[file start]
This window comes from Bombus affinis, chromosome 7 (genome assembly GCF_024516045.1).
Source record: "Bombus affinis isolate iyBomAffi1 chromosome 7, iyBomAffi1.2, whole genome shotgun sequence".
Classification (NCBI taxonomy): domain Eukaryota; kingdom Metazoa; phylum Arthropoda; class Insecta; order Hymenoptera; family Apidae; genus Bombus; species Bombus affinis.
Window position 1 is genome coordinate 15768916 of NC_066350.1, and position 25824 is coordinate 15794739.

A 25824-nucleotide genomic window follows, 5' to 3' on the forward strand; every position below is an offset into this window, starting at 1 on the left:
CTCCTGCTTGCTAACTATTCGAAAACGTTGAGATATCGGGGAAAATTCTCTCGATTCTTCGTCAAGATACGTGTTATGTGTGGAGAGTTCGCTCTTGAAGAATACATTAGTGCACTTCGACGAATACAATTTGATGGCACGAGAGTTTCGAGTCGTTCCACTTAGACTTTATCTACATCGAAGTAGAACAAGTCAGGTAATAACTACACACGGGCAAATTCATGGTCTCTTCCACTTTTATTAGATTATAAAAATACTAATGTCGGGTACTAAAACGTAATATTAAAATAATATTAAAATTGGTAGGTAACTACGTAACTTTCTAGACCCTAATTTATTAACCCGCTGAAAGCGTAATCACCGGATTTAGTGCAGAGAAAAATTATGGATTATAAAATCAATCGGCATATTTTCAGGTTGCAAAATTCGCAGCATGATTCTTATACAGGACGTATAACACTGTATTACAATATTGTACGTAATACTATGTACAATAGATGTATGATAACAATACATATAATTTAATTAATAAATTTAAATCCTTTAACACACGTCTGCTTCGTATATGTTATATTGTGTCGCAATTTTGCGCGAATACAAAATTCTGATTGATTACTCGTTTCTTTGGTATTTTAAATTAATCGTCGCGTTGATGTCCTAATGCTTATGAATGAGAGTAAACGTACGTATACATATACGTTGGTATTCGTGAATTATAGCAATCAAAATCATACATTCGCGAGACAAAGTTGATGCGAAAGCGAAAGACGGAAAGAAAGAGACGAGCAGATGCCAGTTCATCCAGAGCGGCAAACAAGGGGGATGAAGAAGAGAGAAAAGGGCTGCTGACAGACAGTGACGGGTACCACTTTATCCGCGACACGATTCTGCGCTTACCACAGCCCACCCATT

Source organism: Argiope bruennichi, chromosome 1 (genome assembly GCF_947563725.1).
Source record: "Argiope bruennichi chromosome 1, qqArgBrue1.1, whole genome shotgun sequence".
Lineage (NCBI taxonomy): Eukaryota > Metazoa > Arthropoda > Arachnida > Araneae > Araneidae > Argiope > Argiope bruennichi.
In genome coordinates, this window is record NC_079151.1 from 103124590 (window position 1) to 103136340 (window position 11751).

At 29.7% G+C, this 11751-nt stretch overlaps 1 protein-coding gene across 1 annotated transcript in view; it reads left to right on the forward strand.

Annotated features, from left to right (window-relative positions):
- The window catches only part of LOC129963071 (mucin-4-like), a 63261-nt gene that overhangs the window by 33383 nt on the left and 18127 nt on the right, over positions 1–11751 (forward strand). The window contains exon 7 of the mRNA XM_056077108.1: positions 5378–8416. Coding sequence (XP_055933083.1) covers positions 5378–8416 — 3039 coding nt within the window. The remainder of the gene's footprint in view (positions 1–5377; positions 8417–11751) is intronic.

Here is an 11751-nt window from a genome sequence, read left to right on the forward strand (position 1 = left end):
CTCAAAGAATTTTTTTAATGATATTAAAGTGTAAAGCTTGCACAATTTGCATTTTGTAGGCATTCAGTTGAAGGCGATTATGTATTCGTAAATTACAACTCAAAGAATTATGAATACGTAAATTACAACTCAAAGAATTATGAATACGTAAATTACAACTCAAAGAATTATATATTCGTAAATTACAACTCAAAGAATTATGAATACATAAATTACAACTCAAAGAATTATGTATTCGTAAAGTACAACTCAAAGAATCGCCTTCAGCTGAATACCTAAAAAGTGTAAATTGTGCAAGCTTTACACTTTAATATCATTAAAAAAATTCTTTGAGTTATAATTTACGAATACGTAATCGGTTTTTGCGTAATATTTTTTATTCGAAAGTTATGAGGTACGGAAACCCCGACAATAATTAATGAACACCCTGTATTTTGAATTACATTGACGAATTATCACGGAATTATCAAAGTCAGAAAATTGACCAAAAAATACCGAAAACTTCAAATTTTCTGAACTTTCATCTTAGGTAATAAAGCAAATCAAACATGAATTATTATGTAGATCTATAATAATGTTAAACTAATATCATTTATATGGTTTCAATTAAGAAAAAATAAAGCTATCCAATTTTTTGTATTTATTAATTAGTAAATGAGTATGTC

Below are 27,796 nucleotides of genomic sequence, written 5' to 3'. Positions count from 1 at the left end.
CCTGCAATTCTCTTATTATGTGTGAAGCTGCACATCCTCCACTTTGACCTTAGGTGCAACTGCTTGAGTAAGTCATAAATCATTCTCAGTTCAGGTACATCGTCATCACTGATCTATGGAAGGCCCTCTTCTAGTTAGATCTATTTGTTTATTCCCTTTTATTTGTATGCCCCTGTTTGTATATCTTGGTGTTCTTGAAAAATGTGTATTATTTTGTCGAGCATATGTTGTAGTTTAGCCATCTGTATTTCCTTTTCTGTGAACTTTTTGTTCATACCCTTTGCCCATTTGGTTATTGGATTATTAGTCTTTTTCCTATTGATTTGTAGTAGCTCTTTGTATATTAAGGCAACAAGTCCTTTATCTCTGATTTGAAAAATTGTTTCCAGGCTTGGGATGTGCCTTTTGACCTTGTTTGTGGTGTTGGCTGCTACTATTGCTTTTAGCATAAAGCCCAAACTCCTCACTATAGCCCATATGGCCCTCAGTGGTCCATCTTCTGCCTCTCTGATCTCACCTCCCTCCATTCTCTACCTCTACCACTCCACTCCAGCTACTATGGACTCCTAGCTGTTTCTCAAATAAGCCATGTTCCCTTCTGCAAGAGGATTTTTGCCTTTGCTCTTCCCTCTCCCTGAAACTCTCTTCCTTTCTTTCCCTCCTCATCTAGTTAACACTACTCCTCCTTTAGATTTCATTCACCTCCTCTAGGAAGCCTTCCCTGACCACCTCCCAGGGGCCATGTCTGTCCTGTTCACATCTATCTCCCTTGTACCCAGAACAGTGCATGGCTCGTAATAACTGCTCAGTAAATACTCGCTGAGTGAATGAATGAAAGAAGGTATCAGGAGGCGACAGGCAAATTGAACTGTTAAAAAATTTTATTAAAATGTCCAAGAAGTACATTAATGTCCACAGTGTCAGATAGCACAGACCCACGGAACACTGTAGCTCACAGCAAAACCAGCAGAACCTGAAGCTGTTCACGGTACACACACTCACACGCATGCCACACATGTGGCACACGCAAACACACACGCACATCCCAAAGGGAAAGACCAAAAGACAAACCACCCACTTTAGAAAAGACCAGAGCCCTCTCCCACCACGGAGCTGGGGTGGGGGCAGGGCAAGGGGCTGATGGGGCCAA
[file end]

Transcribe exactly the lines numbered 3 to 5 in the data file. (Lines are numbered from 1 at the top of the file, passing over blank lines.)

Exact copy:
Classification (NCBI taxonomy): domain Eukaryota; kingdom Metazoa; phylum Arthropoda; class Insecta; order Hymenoptera; family Apidae; genus Bombus; species Bombus affinis.
Window position 1 is genome coordinate 15768916 of NC_066350.1, and position 25824 is coordinate 15794739.

A 25824-nucleotide genomic window follows, 5' to 3' on the forward strand; every position below is an offset into this window, starting at 1 on the left: